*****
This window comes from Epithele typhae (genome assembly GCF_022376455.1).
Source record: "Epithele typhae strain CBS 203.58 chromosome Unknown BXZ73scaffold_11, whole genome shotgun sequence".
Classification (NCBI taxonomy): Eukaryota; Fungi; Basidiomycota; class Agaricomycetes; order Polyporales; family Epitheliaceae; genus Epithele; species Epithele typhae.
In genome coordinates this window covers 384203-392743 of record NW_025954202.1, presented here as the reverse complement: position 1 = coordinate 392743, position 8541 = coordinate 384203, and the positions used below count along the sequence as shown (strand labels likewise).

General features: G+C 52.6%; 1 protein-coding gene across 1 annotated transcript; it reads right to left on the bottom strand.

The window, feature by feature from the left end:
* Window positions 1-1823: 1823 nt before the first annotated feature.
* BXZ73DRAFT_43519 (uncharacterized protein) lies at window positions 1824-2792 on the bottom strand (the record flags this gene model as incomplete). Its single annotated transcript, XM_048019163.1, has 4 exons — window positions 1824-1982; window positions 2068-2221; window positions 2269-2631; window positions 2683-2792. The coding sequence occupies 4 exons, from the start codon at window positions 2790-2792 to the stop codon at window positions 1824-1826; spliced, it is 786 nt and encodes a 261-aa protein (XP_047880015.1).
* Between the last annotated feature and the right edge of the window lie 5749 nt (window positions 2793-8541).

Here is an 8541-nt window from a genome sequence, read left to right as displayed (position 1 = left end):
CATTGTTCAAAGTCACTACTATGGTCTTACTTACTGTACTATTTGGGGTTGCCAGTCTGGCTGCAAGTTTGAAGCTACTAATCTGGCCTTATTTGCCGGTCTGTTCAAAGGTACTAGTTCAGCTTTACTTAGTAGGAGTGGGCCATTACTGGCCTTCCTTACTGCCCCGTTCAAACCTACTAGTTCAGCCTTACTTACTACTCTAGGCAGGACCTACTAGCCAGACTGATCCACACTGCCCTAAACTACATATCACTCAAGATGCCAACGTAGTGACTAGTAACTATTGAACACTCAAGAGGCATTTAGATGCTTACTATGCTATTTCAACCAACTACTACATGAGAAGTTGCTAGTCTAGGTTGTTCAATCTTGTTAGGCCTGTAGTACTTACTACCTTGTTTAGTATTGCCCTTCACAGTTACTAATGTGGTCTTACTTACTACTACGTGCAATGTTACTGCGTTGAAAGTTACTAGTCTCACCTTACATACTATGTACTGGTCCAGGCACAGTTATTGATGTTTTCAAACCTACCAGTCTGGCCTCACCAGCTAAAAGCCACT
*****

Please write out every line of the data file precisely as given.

This window comes from Epithele typhae (genome assembly GCF_022376455.1).
Source record: "Epithele typhae strain CBS 203.58 chromosome Unknown BXZ73scaffold_11, whole genome shotgun sequence".
Classification (NCBI taxonomy): Eukaryota; Fungi; Basidiomycota; class Agaricomycetes; order Polyporales; family Epitheliaceae; genus Epithele; species Epithele typhae.
In genome coordinates this window covers 384203-392743 of record NW_025954202.1, presented here as the reverse complement: position 1 = coordinate 392743, position 8541 = coordinate 384203, and the positions used below count along the sequence as shown (strand labels likewise).

General features: G+C 52.6%; 1 protein-coding gene across 1 annotated transcript; it reads right to left on the bottom strand.

The window, feature by feature from the left end:
* Window positions 1-1823: 1823 nt before the first annotated feature.
* BXZ73DRAFT_43519 (uncharacterized protein) lies at window positions 1824-2792 on the bottom strand (the record flags this gene model as incomplete). Its single annotated transcript, XM_048019163.1, has 4 exons — window positions 1824-1982; window positions 2068-2221; window positions 2269-2631; window positions 2683-2792. The coding sequence occupies 4 exons, from the start codon at window positions 2790-2792 to the stop codon at window positions 1824-1826; spliced, it is 786 nt and encodes a 261-aa protein (XP_047880015.1).
* Between the last annotated feature and the right edge of the window lie 5749 nt (window positions 2793-8541).

Here is an 8541-nt window from a genome sequence, read left to right as displayed (position 1 = left end):
CATTGTTCAAAGTCACTACTATGGTCTTACTTACTGTACTATTTGGGGTTGCCAGTCTGGCTGCAAGTTTGAAGCTACTAATCTGGCCTTATTTGCCGGTCTGTTCAAAGGTACTAGTTCAGCTTTACTTAGTAGGAGTGGGCCATTACTGGCCTTCCTTACTGCCCCGTTCAAACCTACTAGTTCAGCCTTACTTACTACTCTAGGCAGGACCTACTAGCCAGACTGATCCACACTGCCCTAAACTACATATCACTCAAGATGCCAACGTAGTGACTAGTAACTATTGAACACTCAAGAGGCATTTAGATGCTTACTATGCTATTTCAACCAACTACTACATGAGAAGTTGCTAGTCTAGGTTGTTCAATCTTGTTAGGCCTGTAGTACTTACTACCTTGTTTAGTATTGCCCTTCACAGTTACTAATGTGGTCTTACTTACTACTACGTGCAATGTTACTGCGTTGAAAGTTACTAGTCTCACCTTACATACTATGTACTGGTCCAGGCACAGTTATTGATGTTTTCAAACCTACCAGTCTGGCCTCACCAGCTAAAAGCCACT